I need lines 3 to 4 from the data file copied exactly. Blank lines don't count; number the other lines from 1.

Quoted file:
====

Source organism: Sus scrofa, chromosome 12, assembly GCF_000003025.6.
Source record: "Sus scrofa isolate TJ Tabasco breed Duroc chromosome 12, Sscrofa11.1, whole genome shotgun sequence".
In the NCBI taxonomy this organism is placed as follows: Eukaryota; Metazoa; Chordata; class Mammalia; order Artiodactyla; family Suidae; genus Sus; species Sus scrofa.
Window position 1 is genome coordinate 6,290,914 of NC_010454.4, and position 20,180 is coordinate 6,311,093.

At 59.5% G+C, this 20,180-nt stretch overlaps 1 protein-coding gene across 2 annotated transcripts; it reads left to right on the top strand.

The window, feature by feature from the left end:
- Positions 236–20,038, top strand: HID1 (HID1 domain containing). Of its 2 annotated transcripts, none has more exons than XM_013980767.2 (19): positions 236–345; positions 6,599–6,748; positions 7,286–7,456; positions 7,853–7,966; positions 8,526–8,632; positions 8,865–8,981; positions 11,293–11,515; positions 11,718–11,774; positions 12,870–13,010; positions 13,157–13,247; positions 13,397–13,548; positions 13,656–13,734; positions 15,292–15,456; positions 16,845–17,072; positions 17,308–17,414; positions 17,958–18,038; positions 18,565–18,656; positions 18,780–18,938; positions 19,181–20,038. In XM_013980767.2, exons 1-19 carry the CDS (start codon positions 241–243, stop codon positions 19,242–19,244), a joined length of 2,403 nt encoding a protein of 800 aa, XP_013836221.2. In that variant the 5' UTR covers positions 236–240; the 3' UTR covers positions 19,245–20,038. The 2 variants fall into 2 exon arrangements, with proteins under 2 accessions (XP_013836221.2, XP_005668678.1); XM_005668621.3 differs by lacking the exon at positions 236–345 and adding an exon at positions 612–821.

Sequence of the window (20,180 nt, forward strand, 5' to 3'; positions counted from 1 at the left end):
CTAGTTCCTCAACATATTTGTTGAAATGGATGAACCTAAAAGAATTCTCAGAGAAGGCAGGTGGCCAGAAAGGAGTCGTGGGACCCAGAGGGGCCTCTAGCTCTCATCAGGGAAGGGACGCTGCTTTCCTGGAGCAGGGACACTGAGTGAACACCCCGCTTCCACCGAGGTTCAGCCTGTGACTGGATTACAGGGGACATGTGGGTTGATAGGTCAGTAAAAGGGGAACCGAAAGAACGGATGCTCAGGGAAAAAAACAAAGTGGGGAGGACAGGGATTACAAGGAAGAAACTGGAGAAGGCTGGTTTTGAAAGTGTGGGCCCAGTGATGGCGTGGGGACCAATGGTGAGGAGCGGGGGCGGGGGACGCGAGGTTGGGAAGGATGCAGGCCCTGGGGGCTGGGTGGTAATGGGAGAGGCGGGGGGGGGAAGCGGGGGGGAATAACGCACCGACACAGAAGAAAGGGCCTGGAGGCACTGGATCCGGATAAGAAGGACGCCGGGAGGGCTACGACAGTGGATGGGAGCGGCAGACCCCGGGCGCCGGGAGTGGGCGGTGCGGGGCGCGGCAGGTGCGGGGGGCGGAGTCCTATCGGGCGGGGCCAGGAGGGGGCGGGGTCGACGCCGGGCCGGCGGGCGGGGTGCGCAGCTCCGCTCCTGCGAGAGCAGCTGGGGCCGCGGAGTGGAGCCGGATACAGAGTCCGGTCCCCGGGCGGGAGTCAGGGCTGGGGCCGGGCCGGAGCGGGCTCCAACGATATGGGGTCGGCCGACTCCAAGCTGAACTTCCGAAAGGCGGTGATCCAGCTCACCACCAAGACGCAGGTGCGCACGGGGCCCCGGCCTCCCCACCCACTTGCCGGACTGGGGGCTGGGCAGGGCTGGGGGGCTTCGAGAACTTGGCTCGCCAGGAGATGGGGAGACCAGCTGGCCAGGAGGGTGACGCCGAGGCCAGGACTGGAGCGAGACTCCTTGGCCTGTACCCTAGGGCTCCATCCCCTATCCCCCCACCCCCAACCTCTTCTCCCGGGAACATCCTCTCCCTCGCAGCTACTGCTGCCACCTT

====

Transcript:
In the NCBI taxonomy this organism is placed as follows: Eukaryota; Metazoa; Chordata; class Mammalia; order Artiodactyla; family Suidae; genus Sus; species Sus scrofa.
Window position 1 is genome coordinate 6,290,914 of NC_010454.4, and position 20,180 is coordinate 6,311,093.